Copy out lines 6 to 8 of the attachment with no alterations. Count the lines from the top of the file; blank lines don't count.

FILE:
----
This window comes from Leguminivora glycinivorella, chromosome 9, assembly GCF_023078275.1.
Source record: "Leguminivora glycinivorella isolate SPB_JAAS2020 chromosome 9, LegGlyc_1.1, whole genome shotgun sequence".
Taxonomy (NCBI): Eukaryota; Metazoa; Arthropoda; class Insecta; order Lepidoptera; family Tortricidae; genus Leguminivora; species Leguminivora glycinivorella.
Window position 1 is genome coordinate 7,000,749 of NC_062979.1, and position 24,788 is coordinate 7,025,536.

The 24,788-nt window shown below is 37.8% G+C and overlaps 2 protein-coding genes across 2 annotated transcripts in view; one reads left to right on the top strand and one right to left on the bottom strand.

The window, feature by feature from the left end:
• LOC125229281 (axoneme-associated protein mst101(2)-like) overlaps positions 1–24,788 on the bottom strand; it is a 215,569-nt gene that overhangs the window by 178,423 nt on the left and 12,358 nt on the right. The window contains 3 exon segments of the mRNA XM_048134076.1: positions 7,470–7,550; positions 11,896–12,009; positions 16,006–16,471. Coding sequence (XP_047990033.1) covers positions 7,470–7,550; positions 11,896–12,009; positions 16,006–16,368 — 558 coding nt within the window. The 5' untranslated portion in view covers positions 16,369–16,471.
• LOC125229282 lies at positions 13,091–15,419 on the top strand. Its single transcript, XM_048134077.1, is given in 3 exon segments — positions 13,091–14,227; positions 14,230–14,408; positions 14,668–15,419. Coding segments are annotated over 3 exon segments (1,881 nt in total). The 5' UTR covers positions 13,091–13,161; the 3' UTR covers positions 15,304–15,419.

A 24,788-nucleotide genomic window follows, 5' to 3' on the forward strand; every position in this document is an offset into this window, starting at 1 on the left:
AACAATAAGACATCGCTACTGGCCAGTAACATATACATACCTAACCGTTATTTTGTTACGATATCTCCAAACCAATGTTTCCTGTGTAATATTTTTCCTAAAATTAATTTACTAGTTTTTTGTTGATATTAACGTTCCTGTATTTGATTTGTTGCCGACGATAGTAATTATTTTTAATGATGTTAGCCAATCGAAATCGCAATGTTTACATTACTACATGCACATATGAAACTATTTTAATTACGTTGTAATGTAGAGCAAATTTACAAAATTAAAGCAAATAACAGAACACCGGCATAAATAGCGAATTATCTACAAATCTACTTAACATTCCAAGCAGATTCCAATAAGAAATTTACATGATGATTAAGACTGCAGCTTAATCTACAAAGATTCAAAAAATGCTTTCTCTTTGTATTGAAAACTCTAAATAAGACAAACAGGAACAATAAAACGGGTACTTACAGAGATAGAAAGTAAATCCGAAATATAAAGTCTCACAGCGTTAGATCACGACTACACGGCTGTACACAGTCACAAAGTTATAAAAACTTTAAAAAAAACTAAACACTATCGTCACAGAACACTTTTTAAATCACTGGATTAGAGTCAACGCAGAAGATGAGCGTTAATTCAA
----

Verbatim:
The window, feature by feature from the left end:
• LOC125229281 (axoneme-associated protein mst101(2)-like) overlaps positions 1–24,788 on the bottom strand; it is a 215,569-nt gene that overhangs the window by 178,423 nt on the left and 12,358 nt on the right. The window contains 3 exon segments of the mRNA XM_048134076.1: positions 7,470–7,550; positions 11,896–12,009; positions 16,006–16,471. Coding sequence (XP_047990033.1) covers positions 7,470–7,550; positions 11,896–12,009; positions 16,006–16,368 — 558 coding nt within the window. The 5' untranslated portion in view covers positions 16,369–16,471.
• LOC125229282 lies at positions 13,091–15,419 on the top strand. Its single transcript, XM_048134077.1, is given in 3 exon segments — positions 13,091–14,227; positions 14,230–14,408; positions 14,668–15,419. Coding segments are annotated over 3 exon segments (1,881 nt in total). The 5' UTR covers positions 13,091–13,161; the 3' UTR covers positions 15,304–15,419.